Universities may gain Important Information into the Decision-Making Process of their Recruits for Student-Athletes by Using Social Media

With college football’s annual revenue reaching an all-time high of $3.4 billion, institutions around the country spend tens of millions of dollars each year trying to recruit high school athletes to join their football teams. Team rosters are in limbo until student-athletes commit to a university, however, because outstanding players frequently receive scholarship offers from numerous universities.

However, according to a new study published in the INFORMS journal Decision Analysis, social media might give colleges with significant insight into its recruits’ decision-making process. Students can participate in a range of intellectual, athletic, humanitarian, and social endeavors at colleges and universities throughout their time on campus.

College athletics is one of the most popular extracurricular activities because it allows student-athletes to compete, create lasting relationships, develop leadership and time management skills, and increase their work ethic.

Researchers from the University of Iowa, Kristina Gavin Bigsby, Jeffrey W. Ohlmann, and Kang Zhao, performed the study “Online and Off the Field: Predicting School Choice in College Football Recruiting from Social Media Data.” The writers gathered data from 247Sports.com, an online recruiting database, on 2,644 high school football participants in the 2016 recruiting class.

“For each individual athlete, we collected timelines of recruiting events, such as scholarship offers, visits, commitments, and decommitments,” said Bigsby. “We also obtained basic information about the recruiting schools, including location, academic ranking, and football team ranking.”

In the month leading up to a student’s choice, anybody linked with a university (coach, other recruits, or existing athlete) begins following that student on Twitter, the odds of that student joining that institution rise by 40 to 51 percent for each new follower.

Jeffrey W. Ohlmann

The authors then limited their data set to 573 student-athletes who had received two or more scholarship offers and had public Twitter profiles. The authors constructed a model to assist in the forecast which institutions student-athletes will ultimately commit to by examining tweet content, hashtags, followers, accounts followed, and other Twitter interactions such as mentions, replies, and retweets.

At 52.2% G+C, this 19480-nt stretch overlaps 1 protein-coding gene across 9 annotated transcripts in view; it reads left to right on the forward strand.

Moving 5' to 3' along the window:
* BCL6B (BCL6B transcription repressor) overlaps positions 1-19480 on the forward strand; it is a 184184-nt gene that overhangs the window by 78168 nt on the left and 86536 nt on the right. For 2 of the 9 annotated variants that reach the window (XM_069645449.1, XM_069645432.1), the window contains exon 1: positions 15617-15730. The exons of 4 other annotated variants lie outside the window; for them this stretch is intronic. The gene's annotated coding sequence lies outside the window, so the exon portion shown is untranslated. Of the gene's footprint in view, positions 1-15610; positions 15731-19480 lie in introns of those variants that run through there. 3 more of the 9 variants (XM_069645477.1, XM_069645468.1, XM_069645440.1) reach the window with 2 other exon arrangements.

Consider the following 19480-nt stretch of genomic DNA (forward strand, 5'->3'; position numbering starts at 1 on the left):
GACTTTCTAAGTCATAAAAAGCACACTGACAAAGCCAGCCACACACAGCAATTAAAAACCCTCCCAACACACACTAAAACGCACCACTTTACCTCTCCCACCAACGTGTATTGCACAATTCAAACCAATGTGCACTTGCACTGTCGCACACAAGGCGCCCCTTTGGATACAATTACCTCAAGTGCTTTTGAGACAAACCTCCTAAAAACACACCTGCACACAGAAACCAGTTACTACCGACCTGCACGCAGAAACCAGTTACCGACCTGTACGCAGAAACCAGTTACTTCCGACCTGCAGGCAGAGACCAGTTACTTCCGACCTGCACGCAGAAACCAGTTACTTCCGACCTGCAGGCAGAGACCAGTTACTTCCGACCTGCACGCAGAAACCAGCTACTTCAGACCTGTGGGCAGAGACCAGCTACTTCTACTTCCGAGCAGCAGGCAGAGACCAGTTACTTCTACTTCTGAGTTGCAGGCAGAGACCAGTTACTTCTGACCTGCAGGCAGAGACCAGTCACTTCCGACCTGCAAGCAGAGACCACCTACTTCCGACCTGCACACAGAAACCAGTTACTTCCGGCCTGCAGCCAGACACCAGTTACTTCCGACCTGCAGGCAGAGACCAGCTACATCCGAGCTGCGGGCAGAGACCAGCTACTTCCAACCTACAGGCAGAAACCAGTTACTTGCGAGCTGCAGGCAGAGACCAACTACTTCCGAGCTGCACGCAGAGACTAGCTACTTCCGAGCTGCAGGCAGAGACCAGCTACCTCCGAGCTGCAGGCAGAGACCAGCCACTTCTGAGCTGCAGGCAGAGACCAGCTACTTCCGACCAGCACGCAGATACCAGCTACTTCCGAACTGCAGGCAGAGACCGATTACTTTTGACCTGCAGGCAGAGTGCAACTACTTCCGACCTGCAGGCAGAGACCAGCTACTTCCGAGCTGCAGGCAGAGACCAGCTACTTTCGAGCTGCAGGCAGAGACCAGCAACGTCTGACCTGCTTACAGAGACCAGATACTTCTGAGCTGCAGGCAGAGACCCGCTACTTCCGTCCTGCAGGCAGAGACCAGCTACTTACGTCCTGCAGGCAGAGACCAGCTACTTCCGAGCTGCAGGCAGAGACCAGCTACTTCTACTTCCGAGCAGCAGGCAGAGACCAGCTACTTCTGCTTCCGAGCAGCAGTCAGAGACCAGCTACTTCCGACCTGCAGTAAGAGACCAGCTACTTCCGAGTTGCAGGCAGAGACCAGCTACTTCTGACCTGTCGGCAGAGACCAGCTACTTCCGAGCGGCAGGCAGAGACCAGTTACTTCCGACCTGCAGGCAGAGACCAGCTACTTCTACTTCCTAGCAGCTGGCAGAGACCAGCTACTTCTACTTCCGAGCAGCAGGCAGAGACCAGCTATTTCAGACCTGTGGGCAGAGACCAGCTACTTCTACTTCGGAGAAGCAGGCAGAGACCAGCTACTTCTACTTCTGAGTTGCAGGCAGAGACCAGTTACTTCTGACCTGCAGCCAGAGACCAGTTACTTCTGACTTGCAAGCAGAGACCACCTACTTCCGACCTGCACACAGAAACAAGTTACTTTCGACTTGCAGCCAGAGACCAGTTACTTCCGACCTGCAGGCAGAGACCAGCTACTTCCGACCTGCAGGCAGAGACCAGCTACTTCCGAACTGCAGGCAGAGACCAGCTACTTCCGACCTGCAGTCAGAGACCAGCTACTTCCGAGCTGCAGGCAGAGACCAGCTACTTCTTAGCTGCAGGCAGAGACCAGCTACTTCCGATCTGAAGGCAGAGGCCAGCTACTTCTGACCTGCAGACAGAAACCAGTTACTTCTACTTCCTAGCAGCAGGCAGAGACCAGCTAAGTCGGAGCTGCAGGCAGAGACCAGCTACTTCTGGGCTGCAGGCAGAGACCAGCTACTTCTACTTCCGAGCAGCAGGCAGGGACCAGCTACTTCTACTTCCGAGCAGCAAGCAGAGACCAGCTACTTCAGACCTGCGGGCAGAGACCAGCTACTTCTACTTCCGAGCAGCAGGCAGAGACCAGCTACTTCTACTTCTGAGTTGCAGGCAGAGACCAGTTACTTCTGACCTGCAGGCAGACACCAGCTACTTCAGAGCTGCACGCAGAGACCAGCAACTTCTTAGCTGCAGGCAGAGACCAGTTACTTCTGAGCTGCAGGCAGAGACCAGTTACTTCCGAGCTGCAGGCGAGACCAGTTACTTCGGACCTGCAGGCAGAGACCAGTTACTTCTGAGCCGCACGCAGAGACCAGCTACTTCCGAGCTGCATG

A student-athlete must carry out both academic and athletic obligations. To put it another way, they must be enrolled in and attending college classes while also competing in an intercollegiate sport.

“When a student interacts with a university on Twitter, this is associated with an 85 percent increase in the odds of selecting that school,” said Ohlmann. “Furthermore, in the month leading up to a student’s choice, anybody linked with a university (coach, other recruits, or existing athlete) begins following that student on Twitter, the odds of that student joining that institution rise by 40 to 51 percent for each new follower.”

The authors also discovered that for every university coach or fellow recruit a student began following on Twitter, the student became 47 to 62 percent more likely to attend that institution. Alternatively, the chance of a student joining a university is reduced by 3% for each account followed from a different university.

When a student mentioned a certain university in a hashtag, the chance of that student entering that university increased by 305 percent, whereas mentioning an alternate school was connected with a 65 percent fall in those odds.

The model’s predictions can help university coaching and recruiting staff predict which students will commit to their teams, as well as those of competing universities, ahead of time, allowing them to better deploy resources to the most promising applicants.

“The personnel needs of a college football program can change quickly in the final weeks of recruitment especially in cases where a previously committed athlete decommits compelling coaches to revisit their options,” said Zhao. “Our model may also prove helpful to coaches attempting to identify and recruit athletes without a strong attachment to any school.”